Plaintiff makes one argument that apparently contests the award of any costs. He argues that because the word " may" was substituted for the word " shall" in 28 U.S.C. § 1920 (1981), see note 2 infra, costs should not be imposed against him under Rule 41(a)(2). Plaintiff's Motion for Voluntary Dismissal at 3. Section 1920, however, is the statutory counterpart to Fed.R.Civ.P. 54(d) (" costs shall be allowed as of course to the prevailing party unless the court otherwise directs" ), and the change in statutory language was made simply to emphasize that a court may exercise considerable discretion in assessing costs under Rule 54(d). See 28 U.S.C. § 1920 (1981) (historical and revision notes). Plaintiff's argument thus is deficient for two reasons. First, the change in statutory language does not provide this court with an affirmative reason either to impose or not to impose costs. Second, section 1920 is essentially unrelated to Rule 41(a)(2). Rule 41(a)(2) governs the following decision: whether to impose costs as a condition to voluntary dismissal. See New York, C. & St. L.R. Co. v. Vardaman, 181 F.2d 769, 771 (8th Cir. 1950). Once this decision is made, costs, at least taxable costs, may be assessed either under Rule 41(a)(2) as a " term or condition" of dismissal, see Mann v. Edwards, supra, at 454-55, or Rule 54(d) because the defendant is considered a " prevailing party" when the plaintiff dismisses its suit without prejudice. See Pacific Vegetable Oil Corp. v. S/S Shalom, 257 F.Supp. 944, 952 n. 5 (S.D.N.Y.1966); 5 Moore's Federal Practice, supra, ¶ 41.06. Plaintiff's use of section 1920, which guides courts in assessing costs under Rule 54(d), to contest the imposition of costs under Rule 41(a)(2) therefore is misplaced.
28 U.S.C. § 1920 (1981) provides:
Plaintiff implies in its argument that section 1920 is a statutory restriction placed by Congress on Rule 41(a)(2). This conclusion is incorrect. Section 1920 is the statutory counterpart to Rule 54(d). See note 1 supra.
Second, plaintiff contends that because the defendant chose to remove the case to federal court, the costs of removal should not be assessed against him. Plaintiff's Motion for Voluntary Dismissal at 3-4. In the cases specifically addressing the award of removal costs, however, no such distinction is made; rather, all reasonable expenses incurred by the defendant in preparation for trial are awarded. See Mann v. Edwards, supra ; Eaddy v. Little, supra. Again, these holdings comport with one of the purposes of Rule 41(a)(2): to fully compensate the defendant for expenses incurred before dismissal. The only distinction made by courts in awarding costs is whether they are reasonable. See Green Giant Co. v. M/V Fortune Star, supra. This Court therefore declines to adopt plaintiff's second line of argument.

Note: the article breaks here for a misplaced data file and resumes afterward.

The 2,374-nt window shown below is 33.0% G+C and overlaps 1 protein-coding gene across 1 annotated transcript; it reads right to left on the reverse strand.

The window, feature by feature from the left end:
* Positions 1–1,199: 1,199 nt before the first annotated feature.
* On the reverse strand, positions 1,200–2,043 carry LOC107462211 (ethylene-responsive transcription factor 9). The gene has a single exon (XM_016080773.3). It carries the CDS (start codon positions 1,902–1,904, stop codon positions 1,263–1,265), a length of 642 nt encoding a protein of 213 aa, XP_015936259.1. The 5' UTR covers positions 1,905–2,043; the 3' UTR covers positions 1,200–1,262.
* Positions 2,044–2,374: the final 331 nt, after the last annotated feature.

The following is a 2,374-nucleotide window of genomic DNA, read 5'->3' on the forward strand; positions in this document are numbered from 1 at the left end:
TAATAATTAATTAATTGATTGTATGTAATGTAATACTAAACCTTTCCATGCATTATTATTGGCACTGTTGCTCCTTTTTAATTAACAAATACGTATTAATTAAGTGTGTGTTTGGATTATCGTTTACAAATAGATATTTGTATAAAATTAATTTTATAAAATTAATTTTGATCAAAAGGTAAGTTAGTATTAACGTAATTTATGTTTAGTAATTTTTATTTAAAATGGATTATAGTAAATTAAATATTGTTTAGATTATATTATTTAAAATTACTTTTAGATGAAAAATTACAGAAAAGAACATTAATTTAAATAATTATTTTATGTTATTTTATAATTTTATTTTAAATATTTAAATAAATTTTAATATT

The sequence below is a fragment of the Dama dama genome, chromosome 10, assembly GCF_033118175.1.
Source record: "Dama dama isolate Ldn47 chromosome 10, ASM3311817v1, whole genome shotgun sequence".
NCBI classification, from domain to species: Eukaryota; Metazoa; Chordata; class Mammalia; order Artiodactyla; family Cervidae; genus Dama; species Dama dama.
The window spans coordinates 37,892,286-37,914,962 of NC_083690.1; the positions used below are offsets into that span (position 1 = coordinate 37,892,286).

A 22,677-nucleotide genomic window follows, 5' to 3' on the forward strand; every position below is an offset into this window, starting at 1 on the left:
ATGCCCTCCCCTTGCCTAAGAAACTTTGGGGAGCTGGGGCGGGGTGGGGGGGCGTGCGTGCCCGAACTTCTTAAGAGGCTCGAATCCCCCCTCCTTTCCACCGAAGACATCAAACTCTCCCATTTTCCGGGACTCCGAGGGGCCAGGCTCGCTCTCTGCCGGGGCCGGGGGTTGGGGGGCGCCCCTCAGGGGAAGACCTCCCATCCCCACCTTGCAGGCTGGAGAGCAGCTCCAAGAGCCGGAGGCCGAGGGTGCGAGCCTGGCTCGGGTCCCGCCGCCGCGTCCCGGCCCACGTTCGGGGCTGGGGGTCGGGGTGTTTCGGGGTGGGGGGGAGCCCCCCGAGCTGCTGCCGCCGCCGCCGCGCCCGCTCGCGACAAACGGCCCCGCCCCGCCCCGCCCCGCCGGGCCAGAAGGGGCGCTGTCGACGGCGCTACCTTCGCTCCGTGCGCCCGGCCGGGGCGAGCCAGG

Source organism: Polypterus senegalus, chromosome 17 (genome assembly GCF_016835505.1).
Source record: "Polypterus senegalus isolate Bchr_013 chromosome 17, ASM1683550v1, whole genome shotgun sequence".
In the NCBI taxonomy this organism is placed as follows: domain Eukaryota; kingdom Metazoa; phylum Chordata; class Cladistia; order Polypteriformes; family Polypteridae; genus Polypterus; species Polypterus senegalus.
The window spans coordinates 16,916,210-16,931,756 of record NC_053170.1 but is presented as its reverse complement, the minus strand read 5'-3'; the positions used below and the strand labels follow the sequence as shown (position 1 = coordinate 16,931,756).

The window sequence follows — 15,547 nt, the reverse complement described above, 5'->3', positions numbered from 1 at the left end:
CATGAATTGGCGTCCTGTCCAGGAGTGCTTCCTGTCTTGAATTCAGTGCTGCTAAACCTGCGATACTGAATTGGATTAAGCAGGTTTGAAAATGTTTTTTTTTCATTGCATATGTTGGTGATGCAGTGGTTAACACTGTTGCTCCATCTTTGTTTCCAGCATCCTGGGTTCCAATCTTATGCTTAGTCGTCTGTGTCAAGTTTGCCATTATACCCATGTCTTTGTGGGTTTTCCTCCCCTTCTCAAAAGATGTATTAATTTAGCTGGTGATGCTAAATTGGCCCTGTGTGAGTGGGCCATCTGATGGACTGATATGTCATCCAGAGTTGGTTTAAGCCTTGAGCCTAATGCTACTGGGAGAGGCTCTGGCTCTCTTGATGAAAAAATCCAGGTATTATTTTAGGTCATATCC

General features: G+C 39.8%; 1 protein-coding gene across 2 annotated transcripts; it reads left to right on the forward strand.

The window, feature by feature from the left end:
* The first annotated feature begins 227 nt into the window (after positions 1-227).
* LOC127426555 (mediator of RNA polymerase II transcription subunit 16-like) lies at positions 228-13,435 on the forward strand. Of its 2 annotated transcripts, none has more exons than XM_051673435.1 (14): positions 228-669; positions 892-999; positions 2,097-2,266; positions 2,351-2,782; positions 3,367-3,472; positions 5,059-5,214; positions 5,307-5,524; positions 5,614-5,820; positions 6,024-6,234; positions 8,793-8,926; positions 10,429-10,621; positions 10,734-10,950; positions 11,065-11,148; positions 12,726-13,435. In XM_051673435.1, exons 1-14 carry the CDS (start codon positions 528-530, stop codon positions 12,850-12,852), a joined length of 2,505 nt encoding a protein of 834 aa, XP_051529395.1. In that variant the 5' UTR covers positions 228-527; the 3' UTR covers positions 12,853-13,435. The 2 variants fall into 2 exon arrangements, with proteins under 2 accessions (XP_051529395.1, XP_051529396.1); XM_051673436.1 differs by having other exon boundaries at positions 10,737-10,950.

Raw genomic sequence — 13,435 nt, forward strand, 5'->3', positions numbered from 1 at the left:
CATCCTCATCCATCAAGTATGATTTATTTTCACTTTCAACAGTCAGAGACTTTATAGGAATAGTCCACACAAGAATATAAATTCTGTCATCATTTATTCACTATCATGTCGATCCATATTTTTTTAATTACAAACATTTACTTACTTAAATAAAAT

Plaintiff's final arguments-(1) that it would be unfair to tax removal costs against them because they wish to " put an end to the litigation now, rather than forcing the Defendant to ... move the Court for a possible summary judgment," and (2) that it would be unfair to tax removal costs against them because " [a]s far as Plaintiffs are aware, there are no other taxable costs which would be allowed against them" -are without merit. Plaintiff's Motion for Voluntary Dismissal at 4.
No other reasons have been forwarded by the plaintiff in contesting the award of costs. ACCORDINGLY, plaintiff's motion for voluntary dismissal without prejudice and without costs is DENIED. Plaintiff's motion for voluntary dismissal without prejudice is GRANTED. Defendant has 30 days to submit a bill of costs to this Court either under Rule 41(a)(2) or Rule 54(d).
Costs allowable under each rule may differ. See 5 Moore's Federal Practice, supra, ¶ 41.06 n. 2. See note 1 supra.
A judge or clerk of any court of the United States may tax as costs the following:
(1) Fees of the clerk and marshal;
(2) Fees of the court reporter for all or any part of the stenographic transcript necessarily obtained for use in the case;
(3) Fees and disbursements for printing and witnesses;
(4) Fees for exemplification and copies of papers necessarily obtained for use in the case;
(5) Docket fees under section 1923 of this title;
(6) Compensation of court appointed experts, compensation of interpreters, and salaries, fees, expenses, and costs of special interpretation services under section 1828 of this title.
A bill of costs shall be filed in the case and, upon allowance, included in the judgment or decree.